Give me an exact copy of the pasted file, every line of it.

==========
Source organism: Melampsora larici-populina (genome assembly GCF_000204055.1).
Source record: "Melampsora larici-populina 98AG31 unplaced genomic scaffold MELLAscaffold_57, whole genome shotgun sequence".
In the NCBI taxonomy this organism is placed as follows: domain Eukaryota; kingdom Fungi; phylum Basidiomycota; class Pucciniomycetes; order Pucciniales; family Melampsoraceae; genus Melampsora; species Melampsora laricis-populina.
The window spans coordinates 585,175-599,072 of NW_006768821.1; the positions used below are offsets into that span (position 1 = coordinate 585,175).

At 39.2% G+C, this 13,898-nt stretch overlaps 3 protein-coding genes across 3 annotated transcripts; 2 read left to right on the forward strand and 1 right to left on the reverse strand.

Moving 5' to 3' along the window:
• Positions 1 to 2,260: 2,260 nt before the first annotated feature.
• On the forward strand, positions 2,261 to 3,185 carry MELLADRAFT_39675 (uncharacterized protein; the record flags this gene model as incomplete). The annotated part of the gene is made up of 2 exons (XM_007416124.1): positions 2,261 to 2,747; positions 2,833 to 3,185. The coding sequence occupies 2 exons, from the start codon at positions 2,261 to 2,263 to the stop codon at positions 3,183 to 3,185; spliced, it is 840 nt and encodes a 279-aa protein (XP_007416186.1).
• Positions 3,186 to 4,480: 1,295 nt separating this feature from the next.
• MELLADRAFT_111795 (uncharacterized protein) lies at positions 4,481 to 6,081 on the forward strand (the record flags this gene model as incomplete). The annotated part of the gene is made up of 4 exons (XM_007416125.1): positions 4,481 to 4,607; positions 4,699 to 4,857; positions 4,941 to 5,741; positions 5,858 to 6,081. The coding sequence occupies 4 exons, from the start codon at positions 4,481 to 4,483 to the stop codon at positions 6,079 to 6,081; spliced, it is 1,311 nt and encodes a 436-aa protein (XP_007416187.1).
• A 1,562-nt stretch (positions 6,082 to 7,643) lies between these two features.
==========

Source organism: Melampsora larici-populina (genome assembly GCF_000204055.1).
Source record: "Melampsora larici-populina 98AG31 unplaced genomic scaffold MELLAscaffold_57, whole genome shotgun sequence".
In the NCBI taxonomy this organism is placed as follows: domain Eukaryota; kingdom Fungi; phylum Basidiomycota; class Pucciniomycetes; order Pucciniales; family Melampsoraceae; genus Melampsora; species Melampsora laricis-populina.
The window spans coordinates 585,175-599,072 of NW_006768821.1; the positions used below are offsets into that span (position 1 = coordinate 585,175).

At 39.2% G+C, this 13,898-nt stretch overlaps 3 protein-coding genes across 3 annotated transcripts; 2 read left to right on the forward strand and 1 right to left on the reverse strand.

Moving 5' to 3' along the window:
• Positions 1 to 2,260: 2,260 nt before the first annotated feature.
• On the forward strand, positions 2,261 to 3,185 carry MELLADRAFT_39675 (uncharacterized protein; the record flags this gene model as incomplete). The annotated part of the gene is made up of 2 exons (XM_007416124.1): positions 2,261 to 2,747; positions 2,833 to 3,185. The coding sequence occupies 2 exons, from the start codon at positions 2,261 to 2,263 to the stop codon at positions 3,183 to 3,185; spliced, it is 840 nt and encodes a 279-aa protein (XP_007416186.1).
• Positions 3,186 to 4,480: 1,295 nt separating this feature from the next.
• MELLADRAFT_111795 (uncharacterized protein) lies at positions 4,481 to 6,081 on the forward strand (the record flags this gene model as incomplete). The annotated part of the gene is made up of 4 exons (XM_007416125.1): positions 4,481 to 4,607; positions 4,699 to 4,857; positions 4,941 to 5,741; positions 5,858 to 6,081. The coding sequence occupies 4 exons, from the start codon at positions 4,481 to 4,483 to the stop codon at positions 6,079 to 6,081; spliced, it is 1,311 nt and encodes a 436-aa protein (XP_007416187.1).
• A 1,562-nt stretch (positions 6,082 to 7,643) lies between these two features.